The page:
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Respecting time – trains, school bells and meeting etiquette

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It was a rainy Thursday morning and again, despite my good intentions, I found myself leaving the house with only minutes to spare before the train pulled in.  As I dashed down the road, I could hear the train approaching.  A glance at my overpriced Apple watch suggested I still had 90 seconds.  I got to the station and straddled my way down the many steps, just as the doors closed and the train pulled away.  “Damn and blast!” I thought to myself, whilst trying to style out the fact I had just run all the way from my house, some 6oo yards away.

Whilst waiting for the next train and gathering my breath, well, trying to stop gasping for air actually (it’s been many years and several pastries since I last did any strenuous exercise), I pondered my frustration about the train doors closing “early”.  If you read the website terms and conditions (which I did), the facts state that the timetabled time is the time that train leaves the station.  Several activities take place before this time including all doors being shut, the platform checked, signals checked and controls activated in the drivers cab.

So by rights the train doors should beep 30 seconds before the stated time of the train, remembering that the stated time is the time the train should depart, not the time it arrives.  I think we have fallen victim to the trains being constantly late.

I then started to consider this behaviour within schools and our workplaces.  When we were at school, the times stated on the timetable were the times the lesson started, similarly when at work we state the start of the meeting time.

However, when at school, someone else takes on the responsibility of ringing a bell 5 minutes before the start of the next lesson, giving us ample time (in theory at least, not taking into account trips and wedgies on the way) to wander to the next lesson so that we started on  time.  Do we ring any bells when at work?  We have all at some time or another discussed meeting etiquette and how we should arrange meetings with a clear agenda, that start on time, set clear actions with clear minutes and end on time.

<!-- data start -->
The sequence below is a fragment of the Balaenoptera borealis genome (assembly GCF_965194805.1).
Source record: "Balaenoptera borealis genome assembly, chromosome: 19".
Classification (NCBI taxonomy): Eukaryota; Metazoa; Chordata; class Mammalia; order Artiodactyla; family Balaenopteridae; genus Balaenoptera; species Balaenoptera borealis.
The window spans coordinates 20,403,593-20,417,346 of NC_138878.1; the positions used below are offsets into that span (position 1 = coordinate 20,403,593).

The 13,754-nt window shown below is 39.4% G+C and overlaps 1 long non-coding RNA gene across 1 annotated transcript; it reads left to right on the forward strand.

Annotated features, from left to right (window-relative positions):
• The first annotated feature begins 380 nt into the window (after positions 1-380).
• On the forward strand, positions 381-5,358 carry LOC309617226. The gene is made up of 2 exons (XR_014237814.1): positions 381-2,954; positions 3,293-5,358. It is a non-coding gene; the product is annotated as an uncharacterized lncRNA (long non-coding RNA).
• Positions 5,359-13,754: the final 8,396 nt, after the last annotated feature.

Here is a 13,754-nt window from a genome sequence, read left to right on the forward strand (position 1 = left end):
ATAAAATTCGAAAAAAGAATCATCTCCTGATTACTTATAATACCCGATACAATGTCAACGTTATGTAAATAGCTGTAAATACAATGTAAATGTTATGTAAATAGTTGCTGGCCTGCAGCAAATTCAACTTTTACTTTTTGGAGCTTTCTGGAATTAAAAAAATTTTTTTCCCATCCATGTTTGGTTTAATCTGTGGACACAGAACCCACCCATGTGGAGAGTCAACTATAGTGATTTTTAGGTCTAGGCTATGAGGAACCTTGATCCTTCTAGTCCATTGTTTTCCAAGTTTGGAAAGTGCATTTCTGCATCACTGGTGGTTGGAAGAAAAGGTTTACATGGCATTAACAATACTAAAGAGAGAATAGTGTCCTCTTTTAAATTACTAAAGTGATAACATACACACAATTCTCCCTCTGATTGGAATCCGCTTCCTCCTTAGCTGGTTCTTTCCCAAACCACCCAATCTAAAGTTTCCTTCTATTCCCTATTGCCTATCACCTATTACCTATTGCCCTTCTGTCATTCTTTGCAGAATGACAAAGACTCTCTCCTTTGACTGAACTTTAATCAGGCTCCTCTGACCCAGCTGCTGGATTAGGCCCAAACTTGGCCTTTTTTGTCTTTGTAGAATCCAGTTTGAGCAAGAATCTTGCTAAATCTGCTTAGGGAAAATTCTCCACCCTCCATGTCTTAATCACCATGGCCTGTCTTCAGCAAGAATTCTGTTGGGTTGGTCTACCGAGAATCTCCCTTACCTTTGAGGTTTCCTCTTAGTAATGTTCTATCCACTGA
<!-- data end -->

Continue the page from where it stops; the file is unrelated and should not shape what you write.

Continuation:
How often in reality have we spent all day apologising for being late rather than apologising for leaving 5 minutes before the end of the current meeting to avoid being late for the next?  It’s not rude, its ensuring we offer courtesy to each and every meeting we have accepted.  Remember, if meetings are arranged where you are not clear what the agenda is or why you are needed, ask.  Your time and the time of others is precious, don’t waste it.

P.s. I’m a fan of meetings, for me they are not something to be mocked, rather to be valued, they are opportunities to collaborate with our amazing peers, so respect that time and respect your peers, ensure there is an agenda and make sure you adhere to the timebox.

Remember, it’s OK for meetings to deliver value early.


All it takes is a little initiative


In recent roles I have been much more focused on ensuring the people around me understand the agile values and principles and the benefits they can bring to enjoyment and fulfilment at work.


Agile leads us to talk alot more about the importance of mindset and the belief that if you hire for attitude and train for skill but can you hire for skill and train attitude?